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asm

Display memory as disassembled instructions or assemble instructions in-line.

Syntax

Disassembler:

[[px]] asm addr-spec

Assembler:

[[px]] asm addr-spec = "statement" [, "statement"]

 

[[px]] asm addr =

Where:

[px]

is the viewpoint override, including punctuation ([]), specifying that the viewpoint is temporarily set to processor x of the boundary scan chain.  The processor can be specified as px (where x is the processor ID), or an alias you have defined for a given processor ID.  ALL cannot be used as a viewpoint override.

addr-spec

{ addr l addr to addr l addr length expr }

statement

{ instruction l directive }

addr

specifies an address for display or assembly.

length

specifies the number of instructions to be displayed.

expr

specifies a number or an expression that indicates the number of instructions to be displayed.

instruction

is the Intel assembly language instruction.

directive

is an assembly language directive or comment.

Discussion

Use the asm command to display memory as disassembled instructions or to in-line assemble instructions into memory. The output from the asm command is a fixed format. For more control of disassembler output, the Code window should be used. The in-line assembler is provided to enable quick patches in active memory. The assembler uses a single pass, and therefore cannot use labels that have not yet been defined; however, the command language offers the ability to define labels, and the assembler offers the org directive for out-of-order assembly.

Disassembler

Displays memory as disassembled instructions. When disassembling, the displayed instructions will be look something like this:

addr codebytes mnemonic [[operand,] operand]

Where:

addr

specifies the address of the start of the instruction.

codebytes

is the byte encoding of the instruction.   

mnemonic

is the instruction mnemonic.

operand

is an instruction operand. The number of operands is instruction specific. There may be zero or more.

Example 1

To display a single instruction at offset 0ah in the current code segment:

Command input:

asm 0ah

Result:

00000000AH 0000 ADD [BX+SI] ,AL

Example 2

To display three instructions beginning at the current execution point:

Command input:

asm cs:ip length 3

Result:

00C3:00000000H 55 PUSH EBP
00C3:00000001H 8BEC MOVE EBP,ESP
00C3:00000003H 81EC04000000 SUB ESP,4H

Example 3

To display two instructions beginning at offset 0 in the code segment with selector 25 referenced through the LDT with selector 98:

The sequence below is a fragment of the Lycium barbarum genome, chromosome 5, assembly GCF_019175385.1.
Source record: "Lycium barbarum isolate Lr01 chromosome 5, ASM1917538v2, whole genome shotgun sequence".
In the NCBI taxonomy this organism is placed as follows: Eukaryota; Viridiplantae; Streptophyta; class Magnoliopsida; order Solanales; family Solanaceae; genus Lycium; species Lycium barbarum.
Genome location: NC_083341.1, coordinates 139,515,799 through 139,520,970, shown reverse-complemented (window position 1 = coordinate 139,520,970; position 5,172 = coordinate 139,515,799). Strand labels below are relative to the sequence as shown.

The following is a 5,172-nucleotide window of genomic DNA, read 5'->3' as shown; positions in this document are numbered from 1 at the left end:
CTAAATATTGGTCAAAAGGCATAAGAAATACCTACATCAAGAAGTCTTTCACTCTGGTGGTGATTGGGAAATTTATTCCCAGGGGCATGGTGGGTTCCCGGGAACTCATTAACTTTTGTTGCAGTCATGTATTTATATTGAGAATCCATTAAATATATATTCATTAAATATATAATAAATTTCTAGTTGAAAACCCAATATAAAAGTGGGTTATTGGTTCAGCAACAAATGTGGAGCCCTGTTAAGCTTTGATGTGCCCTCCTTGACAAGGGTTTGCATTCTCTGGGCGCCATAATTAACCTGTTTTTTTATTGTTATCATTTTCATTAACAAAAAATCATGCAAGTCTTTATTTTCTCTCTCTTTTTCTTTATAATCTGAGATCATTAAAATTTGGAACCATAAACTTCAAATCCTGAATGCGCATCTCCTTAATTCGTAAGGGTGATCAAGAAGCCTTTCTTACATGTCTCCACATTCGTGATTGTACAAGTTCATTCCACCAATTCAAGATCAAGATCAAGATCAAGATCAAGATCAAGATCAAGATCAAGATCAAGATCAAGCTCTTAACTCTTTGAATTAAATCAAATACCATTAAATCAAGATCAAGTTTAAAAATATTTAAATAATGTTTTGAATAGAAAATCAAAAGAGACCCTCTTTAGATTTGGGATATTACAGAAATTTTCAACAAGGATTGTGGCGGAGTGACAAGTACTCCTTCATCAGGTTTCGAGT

Command input:

asm 098:025:0000H length 2

Result:

0098:0025:00000000H 9A00000000D100 CALL 0D1:0H
0098:0025:00000007H 66CF IRET

Example 4

To display instructions from linear address 11426 to 11430:

Command input:

asm 11426L to 11430L

Result:

00011426L 0000 ADD [BX+SI] ,AL
00011428L 0000 ADD [BX+SI] ,AL
0001142AL 0000 ADD [BX+SI] ,AL
0001142CL 0000 ADD [BX+SI] ,AL
0001142EL 0000 ADD [BX+SI] ,AL

Assembler

The assembler assembles instructions in-line using the current processor modes and settings and places the instruction code in memory. The current focus processor settings are used by default, but may be overridden by the command language or assembler directives. The assembler has been designed to accept all of the assembler forms output by the SourcePoint disassembler as well as the common forms found in Intel assemblers.

mov

ax, table[bx][di]

mov

ax, table[di][bx]

mov

ax,table[bx+di]

mov

ax,[table+bx+di]

mov

ax,[bx][di]+table

Operand size can be explicitly represented with the PTR operator. The PTR keyword should be preceded immediately by one of the size keywords.

byte ptr

unsigned byte (8-bit)

sbyte ptr

signed byte (8-bit)

word ptr

unsigned word (16-bit)

sword ptr

signed word (16-bit)

dword ptr

doubleword (32-bit)

sdword ptr

signed doubleword (32-bit)

dfword ptr

farword (48-bit)

dqword ptr

quadword (64-bit)

tbyte ptr

ten-byte (80-bits)

For instance:

mov

eax, byte ptr foo

mov

eax, word ptr bar

Jump size can be explicitly represented with one of the distance operators.

short

jump short, relative

near

jump near, relative

near16

jump near 16-bit, relative

near32

jump near 32-bit, relative

far

jump far, absolute

far16

jump far 16-bit, absolute

far32

jump far 32-bit, absolute

For instance:

jmp

near ptr target

jmp

far32 ptr thing+0x122

Numbers entered into the assembler have the default radix specified by the command language. The default can be changed via the base command.

Radix overrides are allowed as either prefix or suffix operators. See constants.

The $ symbol may be used as a shorthand key for the current assembly address. The $ can be used alone or inside an expression (e.g., $+10). This makes it easy to enter loops.

Example

To generate an infinite loop at the current execution point:

Command input:

asm $ = "jmp $"

Numeric expressions can be formed wherever a number or address is required. The following expression operators are recognized.

/

n / m

integer divide

*

n * m

integer multiply

+

+n

unary plus

+

n + m

integer addition

-

-n

unary minus

-

n - m

integer subtraction

( )

(n * m) - p

precedence grouping

When assembling, the instructions can be entered in one of two forms: batch and interactive.

Batch Assembly